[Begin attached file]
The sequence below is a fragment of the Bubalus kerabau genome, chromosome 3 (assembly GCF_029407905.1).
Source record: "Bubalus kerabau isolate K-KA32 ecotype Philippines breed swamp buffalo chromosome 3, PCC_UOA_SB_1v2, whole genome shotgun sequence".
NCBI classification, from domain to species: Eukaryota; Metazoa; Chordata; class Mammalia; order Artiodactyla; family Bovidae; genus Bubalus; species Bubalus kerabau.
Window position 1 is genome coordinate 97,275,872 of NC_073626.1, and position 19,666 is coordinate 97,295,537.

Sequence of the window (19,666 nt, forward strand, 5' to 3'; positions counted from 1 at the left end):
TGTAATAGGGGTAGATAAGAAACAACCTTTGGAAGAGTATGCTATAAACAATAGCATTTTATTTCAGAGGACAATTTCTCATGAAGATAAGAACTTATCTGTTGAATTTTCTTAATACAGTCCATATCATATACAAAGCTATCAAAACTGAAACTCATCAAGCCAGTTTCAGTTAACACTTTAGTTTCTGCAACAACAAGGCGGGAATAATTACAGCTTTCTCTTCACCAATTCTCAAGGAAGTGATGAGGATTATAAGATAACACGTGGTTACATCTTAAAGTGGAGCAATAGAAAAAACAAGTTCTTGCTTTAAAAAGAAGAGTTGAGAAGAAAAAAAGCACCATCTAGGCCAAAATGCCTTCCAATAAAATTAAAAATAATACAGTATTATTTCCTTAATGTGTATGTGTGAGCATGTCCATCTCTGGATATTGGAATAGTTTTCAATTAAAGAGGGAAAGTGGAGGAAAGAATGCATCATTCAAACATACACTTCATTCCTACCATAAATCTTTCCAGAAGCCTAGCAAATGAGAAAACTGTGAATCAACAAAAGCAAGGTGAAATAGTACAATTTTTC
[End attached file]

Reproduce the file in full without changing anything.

The sequence below is a fragment of the Bubalus kerabau genome, chromosome 3 (assembly GCF_029407905.1).
Source record: "Bubalus kerabau isolate K-KA32 ecotype Philippines breed swamp buffalo chromosome 3, PCC_UOA_SB_1v2, whole genome shotgun sequence".
NCBI classification, from domain to species: Eukaryota; Metazoa; Chordata; class Mammalia; order Artiodactyla; family Bovidae; genus Bubalus; species Bubalus kerabau.
Window position 1 is genome coordinate 97,275,872 of NC_073626.1, and position 19,666 is coordinate 97,295,537.

Sequence of the window (19,666 nt, forward strand, 5' to 3'; positions counted from 1 at the left end):
TGTAATAGGGGTAGATAAGAAACAACCTTTGGAAGAGTATGCTATAAACAATAGCATTTTATTTCAGAGGACAATTTCTCATGAAGATAAGAACTTATCTGTTGAATTTTCTTAATACAGTCCATATCATATACAAAGCTATCAAAACTGAAACTCATCAAGCCAGTTTCAGTTAACACTTTAGTTTCTGCAACAACAAGGCGGGAATAATTACAGCTTTCTCTTCACCAATTCTCAAGGAAGTGATGAGGATTATAAGATAACACGTGGTTACATCTTAAAGTGGAGCAATAGAAAAAACAAGTTCTTGCTTTAAAAAGAAGAGTTGAGAAGAAAAAAAGCACCATCTAGGCCAAAATGCCTTCCAATAAAATTAAAAATAATACAGTATTATTTCCTTAATGTGTATGTGTGAGCATGTCCATCTCTGGATATTGGAATAGTTTTCAATTAAAGAGGGAAAGTGGAGGAAAGAATGCATCATTCAAACATACACTTCATTCCTACCATAAATCTTTCCAGAAGCCTAGCAAATGAGAAAACTGTGAATCAACAAAAGCAAGGTGAAATAGTACAATTTTTC